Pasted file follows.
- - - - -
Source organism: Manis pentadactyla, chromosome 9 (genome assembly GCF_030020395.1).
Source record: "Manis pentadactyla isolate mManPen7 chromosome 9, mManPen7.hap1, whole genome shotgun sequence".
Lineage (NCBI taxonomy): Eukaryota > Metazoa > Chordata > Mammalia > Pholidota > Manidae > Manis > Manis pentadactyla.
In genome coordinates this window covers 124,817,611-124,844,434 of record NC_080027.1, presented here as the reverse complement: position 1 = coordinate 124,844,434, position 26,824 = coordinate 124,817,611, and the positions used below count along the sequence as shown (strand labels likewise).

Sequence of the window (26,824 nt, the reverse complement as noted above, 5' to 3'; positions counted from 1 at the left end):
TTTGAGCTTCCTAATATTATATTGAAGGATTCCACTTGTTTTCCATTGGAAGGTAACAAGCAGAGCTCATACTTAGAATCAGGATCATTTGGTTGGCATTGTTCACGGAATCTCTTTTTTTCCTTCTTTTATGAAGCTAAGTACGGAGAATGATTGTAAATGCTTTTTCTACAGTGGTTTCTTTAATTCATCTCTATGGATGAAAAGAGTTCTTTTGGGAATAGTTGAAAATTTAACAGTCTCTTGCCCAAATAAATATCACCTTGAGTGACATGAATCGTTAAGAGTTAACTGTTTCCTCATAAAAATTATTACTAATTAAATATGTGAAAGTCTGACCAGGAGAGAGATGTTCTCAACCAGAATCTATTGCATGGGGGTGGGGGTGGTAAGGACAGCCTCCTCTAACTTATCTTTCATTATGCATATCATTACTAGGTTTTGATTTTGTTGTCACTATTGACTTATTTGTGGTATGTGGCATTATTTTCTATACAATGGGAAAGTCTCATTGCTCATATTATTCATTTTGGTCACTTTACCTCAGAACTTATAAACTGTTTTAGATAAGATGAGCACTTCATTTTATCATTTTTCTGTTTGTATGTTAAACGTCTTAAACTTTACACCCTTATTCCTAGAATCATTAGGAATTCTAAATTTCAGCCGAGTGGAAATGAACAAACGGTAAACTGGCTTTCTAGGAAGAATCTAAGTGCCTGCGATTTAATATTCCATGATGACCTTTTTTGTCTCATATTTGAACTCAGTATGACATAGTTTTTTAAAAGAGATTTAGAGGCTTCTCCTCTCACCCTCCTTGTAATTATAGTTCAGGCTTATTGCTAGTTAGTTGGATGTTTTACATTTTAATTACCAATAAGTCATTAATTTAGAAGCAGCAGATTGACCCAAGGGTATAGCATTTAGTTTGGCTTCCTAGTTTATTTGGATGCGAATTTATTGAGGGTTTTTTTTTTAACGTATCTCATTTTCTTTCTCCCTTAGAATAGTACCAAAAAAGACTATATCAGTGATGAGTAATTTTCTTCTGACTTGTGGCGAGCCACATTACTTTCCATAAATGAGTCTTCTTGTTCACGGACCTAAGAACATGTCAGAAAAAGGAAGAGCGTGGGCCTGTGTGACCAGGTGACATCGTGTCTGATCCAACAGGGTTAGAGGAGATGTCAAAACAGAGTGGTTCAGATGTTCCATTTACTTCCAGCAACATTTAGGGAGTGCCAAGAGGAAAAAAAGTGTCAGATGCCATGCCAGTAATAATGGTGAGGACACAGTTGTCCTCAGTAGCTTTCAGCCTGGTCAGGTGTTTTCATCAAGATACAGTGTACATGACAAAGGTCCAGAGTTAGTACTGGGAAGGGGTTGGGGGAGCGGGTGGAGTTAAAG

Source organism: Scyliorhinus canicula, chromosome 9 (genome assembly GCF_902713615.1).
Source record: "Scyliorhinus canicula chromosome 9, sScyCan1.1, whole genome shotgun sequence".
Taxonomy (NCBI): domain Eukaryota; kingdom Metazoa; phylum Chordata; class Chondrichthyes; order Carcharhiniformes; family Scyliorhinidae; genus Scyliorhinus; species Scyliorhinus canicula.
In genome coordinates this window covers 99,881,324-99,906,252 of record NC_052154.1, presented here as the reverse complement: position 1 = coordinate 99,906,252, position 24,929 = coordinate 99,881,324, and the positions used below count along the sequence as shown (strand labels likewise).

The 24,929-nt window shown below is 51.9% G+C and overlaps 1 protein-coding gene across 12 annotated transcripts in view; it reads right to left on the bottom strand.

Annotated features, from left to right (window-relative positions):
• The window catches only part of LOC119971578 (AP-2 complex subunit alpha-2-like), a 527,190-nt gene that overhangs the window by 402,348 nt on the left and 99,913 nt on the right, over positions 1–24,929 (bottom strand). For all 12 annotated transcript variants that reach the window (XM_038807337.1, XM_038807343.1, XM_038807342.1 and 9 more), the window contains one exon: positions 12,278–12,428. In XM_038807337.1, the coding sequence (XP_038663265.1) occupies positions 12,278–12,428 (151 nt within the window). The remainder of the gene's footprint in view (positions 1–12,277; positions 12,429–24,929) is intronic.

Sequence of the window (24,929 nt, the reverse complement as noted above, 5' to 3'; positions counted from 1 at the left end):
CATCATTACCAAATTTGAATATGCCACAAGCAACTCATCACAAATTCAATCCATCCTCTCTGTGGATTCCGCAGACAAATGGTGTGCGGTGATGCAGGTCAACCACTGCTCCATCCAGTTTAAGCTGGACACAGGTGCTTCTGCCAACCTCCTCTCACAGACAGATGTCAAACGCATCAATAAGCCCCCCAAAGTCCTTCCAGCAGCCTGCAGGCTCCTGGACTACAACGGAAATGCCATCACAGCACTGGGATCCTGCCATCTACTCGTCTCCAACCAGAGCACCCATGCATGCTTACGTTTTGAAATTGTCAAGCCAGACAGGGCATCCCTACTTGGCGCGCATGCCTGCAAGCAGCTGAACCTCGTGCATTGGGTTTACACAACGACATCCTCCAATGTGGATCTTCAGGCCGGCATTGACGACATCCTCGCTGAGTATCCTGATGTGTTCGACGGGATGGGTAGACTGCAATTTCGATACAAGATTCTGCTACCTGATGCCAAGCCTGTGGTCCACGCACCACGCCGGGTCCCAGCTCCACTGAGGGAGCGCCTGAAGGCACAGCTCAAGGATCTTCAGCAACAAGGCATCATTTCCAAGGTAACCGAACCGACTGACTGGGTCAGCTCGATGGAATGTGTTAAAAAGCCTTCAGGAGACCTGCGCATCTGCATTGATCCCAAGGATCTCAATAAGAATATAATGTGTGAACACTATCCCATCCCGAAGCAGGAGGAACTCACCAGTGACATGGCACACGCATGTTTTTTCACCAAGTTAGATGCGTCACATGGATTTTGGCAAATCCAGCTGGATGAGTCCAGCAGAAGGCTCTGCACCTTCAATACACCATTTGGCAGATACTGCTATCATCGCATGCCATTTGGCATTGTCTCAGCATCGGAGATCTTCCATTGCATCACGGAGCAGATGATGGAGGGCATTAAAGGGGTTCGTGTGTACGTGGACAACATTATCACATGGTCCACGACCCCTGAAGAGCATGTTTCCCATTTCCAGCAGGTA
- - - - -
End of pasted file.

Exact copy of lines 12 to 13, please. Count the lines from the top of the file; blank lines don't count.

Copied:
Annotated features, from left to right (window-relative positions):
• The window catches only part of LOC119971578 (AP-2 complex subunit alpha-2-like), a 527,190-nt gene that overhangs the window by 402,348 nt on the left and 99,913 nt on the right, over positions 1–24,929 (bottom strand). For all 12 annotated transcript variants that reach the window (XM_038807337.1, XM_038807343.1, XM_038807342.1 and 9 more), the window contains one exon: positions 12,278–12,428. In XM_038807337.1, the coding sequence (XP_038663265.1) occupies positions 12,278–12,428 (151 nt within the window). The remainder of the gene's footprint in view (positions 1–12,277; positions 12,429–24,929) is intronic.